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- Getting community energy involved in Local Enterprise Partnerships
- The energy system is in flux, let’s ready ourselves for a community takeover
- Celebrating a strong year for energised communities at CfR
- Community Energy at the forefront of disruptive change in the energy sector
- Meet your MP about community energy this Community Energy Fortnight
- We can do more to foster community energy in low-income communities.
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- Community Energy Fortnight Lobbying Pack 2017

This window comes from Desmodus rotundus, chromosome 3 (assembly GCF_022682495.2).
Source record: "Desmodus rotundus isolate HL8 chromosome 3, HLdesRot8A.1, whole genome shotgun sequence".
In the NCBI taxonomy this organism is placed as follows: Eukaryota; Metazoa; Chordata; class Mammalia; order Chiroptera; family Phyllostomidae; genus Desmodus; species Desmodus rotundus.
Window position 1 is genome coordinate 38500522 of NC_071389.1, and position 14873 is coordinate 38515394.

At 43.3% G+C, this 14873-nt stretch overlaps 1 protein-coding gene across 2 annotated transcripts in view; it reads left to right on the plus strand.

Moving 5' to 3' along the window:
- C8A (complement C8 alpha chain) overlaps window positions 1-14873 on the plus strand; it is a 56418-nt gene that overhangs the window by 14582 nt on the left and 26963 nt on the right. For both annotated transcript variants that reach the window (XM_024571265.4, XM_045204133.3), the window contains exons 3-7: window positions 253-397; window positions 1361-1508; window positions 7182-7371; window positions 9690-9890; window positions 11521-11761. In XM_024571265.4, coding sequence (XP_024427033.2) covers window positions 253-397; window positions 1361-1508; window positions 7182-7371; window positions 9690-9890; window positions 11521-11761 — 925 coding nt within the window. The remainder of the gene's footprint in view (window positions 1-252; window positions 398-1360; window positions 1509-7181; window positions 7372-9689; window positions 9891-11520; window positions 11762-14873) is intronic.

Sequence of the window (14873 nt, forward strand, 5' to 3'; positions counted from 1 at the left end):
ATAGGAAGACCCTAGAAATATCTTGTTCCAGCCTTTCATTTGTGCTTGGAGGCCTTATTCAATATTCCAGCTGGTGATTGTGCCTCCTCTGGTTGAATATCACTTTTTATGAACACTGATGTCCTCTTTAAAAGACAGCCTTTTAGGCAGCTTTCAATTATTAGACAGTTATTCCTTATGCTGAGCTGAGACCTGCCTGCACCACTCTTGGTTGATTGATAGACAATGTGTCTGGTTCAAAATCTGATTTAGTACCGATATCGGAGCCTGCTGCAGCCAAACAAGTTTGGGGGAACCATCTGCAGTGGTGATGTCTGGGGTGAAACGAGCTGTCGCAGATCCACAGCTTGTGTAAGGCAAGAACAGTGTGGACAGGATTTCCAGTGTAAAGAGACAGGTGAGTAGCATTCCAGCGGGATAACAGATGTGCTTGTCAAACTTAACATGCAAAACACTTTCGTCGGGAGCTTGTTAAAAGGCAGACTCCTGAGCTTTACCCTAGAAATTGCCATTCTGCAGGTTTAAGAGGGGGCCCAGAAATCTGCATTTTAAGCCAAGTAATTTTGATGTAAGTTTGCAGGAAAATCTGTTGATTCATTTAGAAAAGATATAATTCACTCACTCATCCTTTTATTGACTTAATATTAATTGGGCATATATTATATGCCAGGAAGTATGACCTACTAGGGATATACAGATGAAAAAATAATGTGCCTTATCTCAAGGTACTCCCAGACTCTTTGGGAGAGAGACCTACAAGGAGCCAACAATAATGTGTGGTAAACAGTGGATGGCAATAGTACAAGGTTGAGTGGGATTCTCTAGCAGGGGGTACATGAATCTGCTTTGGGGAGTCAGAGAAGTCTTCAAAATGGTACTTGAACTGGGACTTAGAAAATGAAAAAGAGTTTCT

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- Community energy is not just what we do, but how we do it - By Ed Mayo, Co-operatives UK
- “It's all still to play for" says Co-op Energy's Head of Renewables
- York Community Energy trip round the panels of Auld Reekie with Edinburgh Community Solar
- The Ramblers: Protecting the places we love to walk in a changing climate
- Why Community Energy Fortnight is so important - By Emma Bridge
- CEF17 is Powering Together!
- Community Energy Fortnight 2017 dates announced and news of a new collaboration
- The community energy revolution is evolving, and the future’s bright
- Investing in community energy schemes
- Energising faith communities: the Spirit project
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Celebrating a strong year for energised communities at CfR